Algae! A truly green crop for a sustainable future.
We are the Shipyard algae lab community.
We have created the world’s first community algae lab for the development of open-source, DIY-oriented algae technology, to facilitate the co-operative pursuit of this new form of agriculture — and we invite you to come learn how to raise algae and transform them into exciting products!
Our first Algae Lab got started in April, 2008, when Aaron Wolf Baum, Ph.D., confabbed with Jim Mason, the founder and executive chief of The Shipyard and All Power Labs of Berkeley, CA, picked a 20′ shipping container for the portable laboratory and issued a call for budding algae enthusiasts. These intrepid individuals soon built the world’s first community algae lab. By removing the roof and replacing it with a rack for 16 2′x3′ ponds, and filling the inside with algae growth bottles, bubbling tubes and other laboratory equipment, they soon had a space for open-source investigations of algae technology.
Algae the new crop harvested by home-growers
Raising spirulina requires a complex mix of nutrients, acid/base balance, temperature and other physical requirements. But Baum says it’s the food of the future because it can grow in ultra-compact areas, cleans greenhouse gases, and reproduces in a matter of hours so it can be harvested every day.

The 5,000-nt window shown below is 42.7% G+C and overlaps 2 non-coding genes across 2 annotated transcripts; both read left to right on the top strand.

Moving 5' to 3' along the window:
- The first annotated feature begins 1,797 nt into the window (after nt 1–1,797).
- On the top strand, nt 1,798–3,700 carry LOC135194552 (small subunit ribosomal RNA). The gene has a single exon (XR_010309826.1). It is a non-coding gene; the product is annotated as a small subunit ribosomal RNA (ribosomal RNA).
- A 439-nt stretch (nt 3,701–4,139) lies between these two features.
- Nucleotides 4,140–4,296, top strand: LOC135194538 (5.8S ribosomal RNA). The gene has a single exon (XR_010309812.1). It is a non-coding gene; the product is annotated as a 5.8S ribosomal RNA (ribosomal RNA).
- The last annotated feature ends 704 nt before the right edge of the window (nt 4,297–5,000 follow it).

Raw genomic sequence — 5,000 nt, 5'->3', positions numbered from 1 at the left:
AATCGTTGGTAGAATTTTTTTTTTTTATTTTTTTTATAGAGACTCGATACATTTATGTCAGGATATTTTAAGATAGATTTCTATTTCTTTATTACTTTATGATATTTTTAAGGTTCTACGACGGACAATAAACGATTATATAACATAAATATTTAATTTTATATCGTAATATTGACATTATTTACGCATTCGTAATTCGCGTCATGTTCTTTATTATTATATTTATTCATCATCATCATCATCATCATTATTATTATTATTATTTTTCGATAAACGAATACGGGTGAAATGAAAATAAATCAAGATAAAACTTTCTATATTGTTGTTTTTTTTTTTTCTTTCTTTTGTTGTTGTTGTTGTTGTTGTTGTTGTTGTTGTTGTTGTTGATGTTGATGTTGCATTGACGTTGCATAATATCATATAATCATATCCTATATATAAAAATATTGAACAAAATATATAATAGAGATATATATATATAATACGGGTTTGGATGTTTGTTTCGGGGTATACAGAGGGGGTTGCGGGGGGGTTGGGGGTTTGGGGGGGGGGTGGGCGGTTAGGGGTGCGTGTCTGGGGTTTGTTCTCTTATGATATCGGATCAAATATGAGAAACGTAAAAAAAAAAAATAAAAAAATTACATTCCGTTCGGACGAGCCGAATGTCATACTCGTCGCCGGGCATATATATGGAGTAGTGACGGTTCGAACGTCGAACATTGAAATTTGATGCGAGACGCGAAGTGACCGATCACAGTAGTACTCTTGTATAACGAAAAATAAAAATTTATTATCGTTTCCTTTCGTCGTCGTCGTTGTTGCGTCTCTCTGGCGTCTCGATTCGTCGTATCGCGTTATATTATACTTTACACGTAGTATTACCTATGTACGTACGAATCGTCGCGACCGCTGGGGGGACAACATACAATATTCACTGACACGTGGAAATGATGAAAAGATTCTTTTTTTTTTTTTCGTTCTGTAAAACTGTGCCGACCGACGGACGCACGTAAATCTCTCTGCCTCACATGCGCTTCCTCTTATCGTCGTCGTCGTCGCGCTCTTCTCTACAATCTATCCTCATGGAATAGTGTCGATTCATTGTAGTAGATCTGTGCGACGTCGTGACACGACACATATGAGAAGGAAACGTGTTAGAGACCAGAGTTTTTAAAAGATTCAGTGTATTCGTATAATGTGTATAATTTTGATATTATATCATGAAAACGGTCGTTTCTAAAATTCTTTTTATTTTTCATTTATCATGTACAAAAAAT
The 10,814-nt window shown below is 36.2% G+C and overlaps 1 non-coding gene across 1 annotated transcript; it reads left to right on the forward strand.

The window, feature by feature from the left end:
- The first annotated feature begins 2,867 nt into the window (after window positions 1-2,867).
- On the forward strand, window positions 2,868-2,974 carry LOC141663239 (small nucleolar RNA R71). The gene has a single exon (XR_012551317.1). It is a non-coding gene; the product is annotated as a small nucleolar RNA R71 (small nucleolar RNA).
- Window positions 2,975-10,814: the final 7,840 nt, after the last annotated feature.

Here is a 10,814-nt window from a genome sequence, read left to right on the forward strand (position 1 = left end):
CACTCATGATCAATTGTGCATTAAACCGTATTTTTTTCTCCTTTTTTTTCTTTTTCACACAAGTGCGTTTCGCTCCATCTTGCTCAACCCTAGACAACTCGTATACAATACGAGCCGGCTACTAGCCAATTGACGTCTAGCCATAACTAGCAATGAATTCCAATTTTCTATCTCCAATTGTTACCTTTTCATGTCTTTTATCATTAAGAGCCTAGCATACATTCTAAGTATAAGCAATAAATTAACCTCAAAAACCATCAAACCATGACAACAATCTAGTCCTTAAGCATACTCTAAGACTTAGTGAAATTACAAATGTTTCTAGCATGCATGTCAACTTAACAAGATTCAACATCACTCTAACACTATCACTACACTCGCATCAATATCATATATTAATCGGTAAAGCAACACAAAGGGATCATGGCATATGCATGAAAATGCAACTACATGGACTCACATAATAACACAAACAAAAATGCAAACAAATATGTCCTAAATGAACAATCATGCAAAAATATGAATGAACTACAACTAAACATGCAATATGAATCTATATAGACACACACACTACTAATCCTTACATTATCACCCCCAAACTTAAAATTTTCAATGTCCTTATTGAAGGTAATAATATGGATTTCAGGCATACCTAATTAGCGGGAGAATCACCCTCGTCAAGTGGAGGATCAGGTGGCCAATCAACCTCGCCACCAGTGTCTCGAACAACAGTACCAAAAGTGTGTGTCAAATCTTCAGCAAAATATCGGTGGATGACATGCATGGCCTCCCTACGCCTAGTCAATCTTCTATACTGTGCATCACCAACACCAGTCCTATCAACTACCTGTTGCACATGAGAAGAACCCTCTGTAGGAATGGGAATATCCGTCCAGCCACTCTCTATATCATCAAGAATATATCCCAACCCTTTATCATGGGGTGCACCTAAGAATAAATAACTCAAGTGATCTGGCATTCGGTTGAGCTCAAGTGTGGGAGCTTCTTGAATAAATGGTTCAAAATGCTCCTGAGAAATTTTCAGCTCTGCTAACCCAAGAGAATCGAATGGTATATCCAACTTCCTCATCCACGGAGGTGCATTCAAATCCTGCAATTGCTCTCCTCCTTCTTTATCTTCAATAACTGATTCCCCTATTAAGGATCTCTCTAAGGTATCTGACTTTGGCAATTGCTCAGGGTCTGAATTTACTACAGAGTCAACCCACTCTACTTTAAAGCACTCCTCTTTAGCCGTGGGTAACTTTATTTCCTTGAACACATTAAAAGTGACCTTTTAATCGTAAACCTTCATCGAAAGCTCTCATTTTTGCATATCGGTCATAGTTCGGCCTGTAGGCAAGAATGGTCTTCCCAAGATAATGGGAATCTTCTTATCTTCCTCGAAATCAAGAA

While laboratory algae tanks can cost tens of thousands of dollars, Baum’s seven-hour workshops costs $150 and hand-built tanks go for $150, pretty much at cost.
“I think everyone was pretty thrilled, excited to get growing. It seemed like a lot more possible for the common person, even with no science background,” said Katia Sussman, 26, who attended a recent workshop in Berkeley.
Baum’s so serious about making algae accessible that he’s offered to help workshop participants install their tanks for free if they run into trouble.
Baum wants to continue to form the Linux of algae – a DIY community that uses low-cost materials and shares information. He has hundreds of people on his mailing list and fields inquiries from as far as Italy and Japan.
“Aaron could’ve made a lot of money but he’s committed to doing it open source,” said Mike Gittelsohn, a software engineer and fellow algae-phile. “A lot of companies want to keep their knowledge proprietary.”